Booke’s Letter Up For Auction/Tagore Twitter Celebration – Poetry News Roundup May 10th

Our first poetry news round-up of the week takes a look at some of Rupert Brooke’s letters that have gone up for auction and the 160th anniversary of the birth of the poet Rabindranath Tagore.

Letters from Rupert Brooke to Friend in Fiji Sold at Auction

Just before World War One, Rupert Brooke, who is one of the most respected British war poets, wrote two letters to a friend in Fiji. At the end of last week, the letters went on auction in London and have sold for £9058.

The letters were written by the poet to James Dixon, a friend who it appears was host to the poet in Fiji. The pre-sale estimate for both letters was £4000 to £6000. The letters which were described as “a rarity to the auction market” were purchased by a trade buyer based in the UK.

Brooke died on 23rd April 1915 of septicaemia. He was on his way to Gallipoli at the time. It is known that in 1912 he suffered a significant breakdown and also that he sailed the Pacific where he spent several months in the South Seas where he recuperated. It is believed that during this time he must have been a guest of the Dixon family. Dated 17th December 1913, the first letter was sent from Auckland, New Zealand where the poet was staying at the Grand Hotel. It mentions that the poet thought “New Zealand isn’t so bad”, it goes on to say that he has found a few possible and passable books, which he gifted to the Dixons.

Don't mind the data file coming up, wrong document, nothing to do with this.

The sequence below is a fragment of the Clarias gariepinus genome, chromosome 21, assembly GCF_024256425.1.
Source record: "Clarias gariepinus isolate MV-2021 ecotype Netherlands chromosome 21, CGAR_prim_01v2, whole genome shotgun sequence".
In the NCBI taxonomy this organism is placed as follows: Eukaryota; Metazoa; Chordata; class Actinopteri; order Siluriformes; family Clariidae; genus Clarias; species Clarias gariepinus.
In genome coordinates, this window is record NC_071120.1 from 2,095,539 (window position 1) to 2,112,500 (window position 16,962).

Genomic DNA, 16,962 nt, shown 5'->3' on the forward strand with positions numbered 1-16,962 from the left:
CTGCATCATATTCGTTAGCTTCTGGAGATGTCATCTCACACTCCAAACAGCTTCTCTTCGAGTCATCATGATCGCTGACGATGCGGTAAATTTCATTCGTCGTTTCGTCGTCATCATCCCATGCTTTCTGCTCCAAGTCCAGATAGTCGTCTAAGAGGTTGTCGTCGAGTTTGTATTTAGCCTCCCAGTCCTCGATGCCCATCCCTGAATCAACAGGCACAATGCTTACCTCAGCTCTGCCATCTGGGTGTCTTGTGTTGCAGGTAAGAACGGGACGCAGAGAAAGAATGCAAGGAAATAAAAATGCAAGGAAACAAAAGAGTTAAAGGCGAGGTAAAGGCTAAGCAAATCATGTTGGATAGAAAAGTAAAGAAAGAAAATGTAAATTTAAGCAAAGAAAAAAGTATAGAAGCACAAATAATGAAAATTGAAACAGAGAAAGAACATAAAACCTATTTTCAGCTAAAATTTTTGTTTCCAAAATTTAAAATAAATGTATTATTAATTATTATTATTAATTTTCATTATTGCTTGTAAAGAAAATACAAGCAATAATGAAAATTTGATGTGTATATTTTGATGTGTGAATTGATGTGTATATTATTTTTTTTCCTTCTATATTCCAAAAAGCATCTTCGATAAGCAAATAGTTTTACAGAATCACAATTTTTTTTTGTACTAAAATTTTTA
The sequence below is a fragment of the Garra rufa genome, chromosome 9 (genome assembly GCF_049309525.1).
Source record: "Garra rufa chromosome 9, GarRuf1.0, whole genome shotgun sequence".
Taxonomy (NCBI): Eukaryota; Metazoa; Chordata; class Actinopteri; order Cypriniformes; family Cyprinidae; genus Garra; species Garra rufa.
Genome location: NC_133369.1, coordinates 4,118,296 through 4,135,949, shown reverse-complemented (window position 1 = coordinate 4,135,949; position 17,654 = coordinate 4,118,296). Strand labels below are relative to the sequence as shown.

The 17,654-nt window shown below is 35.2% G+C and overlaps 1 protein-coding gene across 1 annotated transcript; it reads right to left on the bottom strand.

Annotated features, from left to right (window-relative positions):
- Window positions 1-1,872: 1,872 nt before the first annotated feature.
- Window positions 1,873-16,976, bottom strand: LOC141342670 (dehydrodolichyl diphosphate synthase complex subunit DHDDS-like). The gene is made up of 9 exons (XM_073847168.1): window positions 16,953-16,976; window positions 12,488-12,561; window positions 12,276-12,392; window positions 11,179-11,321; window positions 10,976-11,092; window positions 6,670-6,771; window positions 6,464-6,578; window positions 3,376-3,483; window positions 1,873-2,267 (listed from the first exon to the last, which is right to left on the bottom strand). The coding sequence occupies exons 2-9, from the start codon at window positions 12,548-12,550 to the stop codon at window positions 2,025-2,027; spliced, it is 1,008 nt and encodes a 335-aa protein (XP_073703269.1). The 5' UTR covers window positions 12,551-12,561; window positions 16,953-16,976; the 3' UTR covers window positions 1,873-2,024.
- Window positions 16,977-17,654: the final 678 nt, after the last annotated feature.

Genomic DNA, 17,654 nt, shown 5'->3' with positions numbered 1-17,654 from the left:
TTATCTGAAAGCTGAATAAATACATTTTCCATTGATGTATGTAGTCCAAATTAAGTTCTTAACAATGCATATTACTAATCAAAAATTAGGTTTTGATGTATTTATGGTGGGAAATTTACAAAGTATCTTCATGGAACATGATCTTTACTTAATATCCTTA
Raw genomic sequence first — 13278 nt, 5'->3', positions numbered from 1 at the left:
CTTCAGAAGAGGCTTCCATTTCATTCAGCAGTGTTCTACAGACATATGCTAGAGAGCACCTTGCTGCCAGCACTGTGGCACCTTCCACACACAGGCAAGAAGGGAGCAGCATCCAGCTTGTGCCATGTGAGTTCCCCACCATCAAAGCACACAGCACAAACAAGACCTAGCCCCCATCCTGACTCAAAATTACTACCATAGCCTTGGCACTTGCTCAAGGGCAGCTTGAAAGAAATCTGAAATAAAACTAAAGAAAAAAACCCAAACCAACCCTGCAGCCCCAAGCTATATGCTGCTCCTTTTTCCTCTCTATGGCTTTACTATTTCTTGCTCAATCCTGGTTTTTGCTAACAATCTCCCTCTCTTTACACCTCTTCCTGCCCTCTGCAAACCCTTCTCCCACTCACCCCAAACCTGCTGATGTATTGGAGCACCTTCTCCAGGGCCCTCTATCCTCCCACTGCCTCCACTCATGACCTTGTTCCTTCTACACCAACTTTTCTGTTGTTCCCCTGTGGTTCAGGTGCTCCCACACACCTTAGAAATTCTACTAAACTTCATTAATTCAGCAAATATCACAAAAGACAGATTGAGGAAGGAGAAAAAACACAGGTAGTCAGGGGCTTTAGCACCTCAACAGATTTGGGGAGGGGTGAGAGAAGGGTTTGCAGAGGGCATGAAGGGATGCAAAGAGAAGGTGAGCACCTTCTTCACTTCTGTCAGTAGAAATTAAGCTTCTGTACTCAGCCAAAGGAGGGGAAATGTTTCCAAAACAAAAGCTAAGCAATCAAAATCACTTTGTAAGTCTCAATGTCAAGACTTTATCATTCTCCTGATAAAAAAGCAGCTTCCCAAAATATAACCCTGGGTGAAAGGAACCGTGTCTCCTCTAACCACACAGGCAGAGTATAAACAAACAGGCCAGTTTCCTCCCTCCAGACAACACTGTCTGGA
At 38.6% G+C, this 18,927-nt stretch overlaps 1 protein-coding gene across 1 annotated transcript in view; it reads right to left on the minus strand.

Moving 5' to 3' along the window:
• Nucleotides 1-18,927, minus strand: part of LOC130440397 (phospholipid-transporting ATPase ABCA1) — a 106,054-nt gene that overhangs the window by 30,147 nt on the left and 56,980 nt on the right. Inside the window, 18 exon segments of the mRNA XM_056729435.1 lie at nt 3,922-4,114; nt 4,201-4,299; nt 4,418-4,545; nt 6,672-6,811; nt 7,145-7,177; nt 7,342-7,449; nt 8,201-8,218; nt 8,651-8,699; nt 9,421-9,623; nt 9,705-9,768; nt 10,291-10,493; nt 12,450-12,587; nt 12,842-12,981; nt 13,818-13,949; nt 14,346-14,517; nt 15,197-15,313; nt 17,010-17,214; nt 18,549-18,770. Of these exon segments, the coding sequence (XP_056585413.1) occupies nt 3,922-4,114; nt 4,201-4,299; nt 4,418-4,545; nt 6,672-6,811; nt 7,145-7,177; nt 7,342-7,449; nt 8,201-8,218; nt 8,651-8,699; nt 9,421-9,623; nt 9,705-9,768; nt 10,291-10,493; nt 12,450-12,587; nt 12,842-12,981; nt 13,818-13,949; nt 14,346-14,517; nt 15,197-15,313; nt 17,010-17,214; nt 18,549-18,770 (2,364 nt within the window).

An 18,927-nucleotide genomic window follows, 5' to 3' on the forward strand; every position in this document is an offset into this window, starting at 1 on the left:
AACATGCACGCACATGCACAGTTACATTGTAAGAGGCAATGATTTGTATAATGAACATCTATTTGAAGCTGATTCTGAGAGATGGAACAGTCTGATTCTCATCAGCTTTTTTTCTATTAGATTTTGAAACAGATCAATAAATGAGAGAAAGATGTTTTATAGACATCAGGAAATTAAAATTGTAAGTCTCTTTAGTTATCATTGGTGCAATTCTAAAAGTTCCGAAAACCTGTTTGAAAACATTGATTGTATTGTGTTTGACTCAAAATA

The second letter was written on 21st July 1914 and was sent from Rugby just before Brooke enlisted in the army. In it, he mentions how his meeting with the Dixon family was a delight.

Both of the letters were a part of the Douglas family estate; the Douglas’s were publishers who worked in Edinburgh.

Rare Photos and Poetry Posted on Twitter to Celebrate 160th Birthday of Rabindranath Tagore

Sunday marked the 160th birthday of Rabindranath Tagore, the poet laureate and Bengali novelist. The event which is normally celebrated in the state of West Bengal with festivities saw a change this year due to the current restrictions in place due to the pandemic.

With in-person celebrations unable to take place, people took to social media instead. Twitter was full of tributes and wishes to the “Kobiguru”. There were unseen and old images of the poet shared together with photos of another influential individual like Gandhi. Quotes and even lists of some of Tagore’s work were also shared, and even a video that was shot in 1930 and showed the poet’s visit to the Russian capital, Moscow.

The Prime Minister, Narendra Modi also took to Twitter to pay tribute to the poet saying that he was hoping that the ideals that Tagore stood for would give the nation the inspiration and strength to build the India that he often talked about.

Tagore was a poet, playwright, composer and philosopher. He was awarded the Nobel prize for literature.

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